The Police Just Arrived. What to Expect.

Having the police show up at your door can be a very scary situation, especially if you are already in fear. Knowing what to expect may ease some of the stress. This is not an exhaustive list as every situation is different, but here are some insights as to what the police will do.

Step One:

Initial steps taken by the police when they arrive:

  1.  Provide medical attention if need be.
  2.  Separate the parties involved and take statements.
  3.  Confiscate any weapons.
  4.  Document all parties names, ages and demeanor.
  5.  Check for restraining orders.

Step Two:

The police will establish if self defense was used:

  1.  Check for perception of harm, if there was imminent danger of assault.
  2.  Was force necessary to defend against danger?
  3.  If no self defense, determine who was the dominant aggressor.

They will determining dominant aggressor:

  1.  Check for history of abuse, is one person usually the aggressor?
  2.  Who is creating fear? Who is afraid?
  3.  What is the demeanor, size, relative strength of the parties?
  4.  Which person deprives the other of basic rights, liberties or controls the quality of the other’s life? (where they go, what they do, who they interact with)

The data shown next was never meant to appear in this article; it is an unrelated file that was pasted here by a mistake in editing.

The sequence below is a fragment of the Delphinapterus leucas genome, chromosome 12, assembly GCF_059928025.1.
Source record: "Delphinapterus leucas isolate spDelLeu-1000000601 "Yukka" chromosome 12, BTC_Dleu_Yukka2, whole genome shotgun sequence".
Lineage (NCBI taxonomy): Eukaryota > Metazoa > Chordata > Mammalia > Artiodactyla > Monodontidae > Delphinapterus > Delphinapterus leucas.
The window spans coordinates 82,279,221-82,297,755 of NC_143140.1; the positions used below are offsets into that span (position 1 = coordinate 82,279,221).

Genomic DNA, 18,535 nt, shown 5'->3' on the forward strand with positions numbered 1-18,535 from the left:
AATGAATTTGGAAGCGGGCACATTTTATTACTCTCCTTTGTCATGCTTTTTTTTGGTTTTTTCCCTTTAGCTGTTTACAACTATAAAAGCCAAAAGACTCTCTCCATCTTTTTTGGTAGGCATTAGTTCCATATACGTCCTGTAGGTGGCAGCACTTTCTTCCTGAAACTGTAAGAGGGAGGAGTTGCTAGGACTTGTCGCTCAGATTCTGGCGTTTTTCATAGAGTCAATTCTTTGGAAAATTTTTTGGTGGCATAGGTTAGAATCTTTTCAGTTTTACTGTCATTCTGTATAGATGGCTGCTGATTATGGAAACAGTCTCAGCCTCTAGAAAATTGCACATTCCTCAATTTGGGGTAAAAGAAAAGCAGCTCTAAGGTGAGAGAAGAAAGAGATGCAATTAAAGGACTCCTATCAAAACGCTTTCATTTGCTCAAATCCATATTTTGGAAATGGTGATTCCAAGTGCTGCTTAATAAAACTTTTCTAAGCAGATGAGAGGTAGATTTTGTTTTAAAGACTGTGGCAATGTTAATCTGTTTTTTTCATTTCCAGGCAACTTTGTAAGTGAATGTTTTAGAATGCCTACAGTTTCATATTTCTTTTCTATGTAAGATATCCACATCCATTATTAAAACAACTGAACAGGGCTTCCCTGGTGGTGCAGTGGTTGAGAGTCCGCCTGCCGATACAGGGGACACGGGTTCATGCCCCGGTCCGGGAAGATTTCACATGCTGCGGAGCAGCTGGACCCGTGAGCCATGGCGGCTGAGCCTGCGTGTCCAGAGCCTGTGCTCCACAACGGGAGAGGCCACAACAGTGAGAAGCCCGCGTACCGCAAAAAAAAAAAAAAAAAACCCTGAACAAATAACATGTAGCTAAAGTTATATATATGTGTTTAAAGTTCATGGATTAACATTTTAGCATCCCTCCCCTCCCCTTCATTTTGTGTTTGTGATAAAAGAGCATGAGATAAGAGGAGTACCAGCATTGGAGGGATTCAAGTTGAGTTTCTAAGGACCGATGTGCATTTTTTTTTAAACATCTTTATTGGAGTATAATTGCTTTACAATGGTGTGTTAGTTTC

5.  Are there coercive tactics at play?

They will check for defensive injury indicators – including wounds on victim’s palms of hands, bumps on head, bite marks/scratches on perpetrators chest, arms, face, chest, or neck bruising behind victims ears.

Step Three:

  1.  Prevent abuser communication with victim/witnesses/children.
  2.  Record statements.
  3.  Advise perpetrator of rights and obtain waiver.
  4.  Request jail notify victim if the perpetrator is going to be released.

Step Four:

Perform risk assessment for victim (they will assess how safe you are):

  1.  Do you think the perpetrator will seriously injure you or your children?
  2.  Might they try to kill you?
  3.  Have they threatened harm to you or your children?
  4.  Do they have access to a gun?
  5.  How frequently do they intimidate, threaten or assault you?

Step Five:

They will inform you of the importance of securing a restraining order and inform you on how to do so. Click here to learn about Restraining Orders

Step Six:

They will connect you, right then and their, to an advocate at Center for Domestic Peace for your safety.

C4DP’s Legal Systems Advocacy Program is here to help! Call our hotline to speak to someone!
English  415.924.6616
Spanish  Linea de apoyo en español   415.924.3456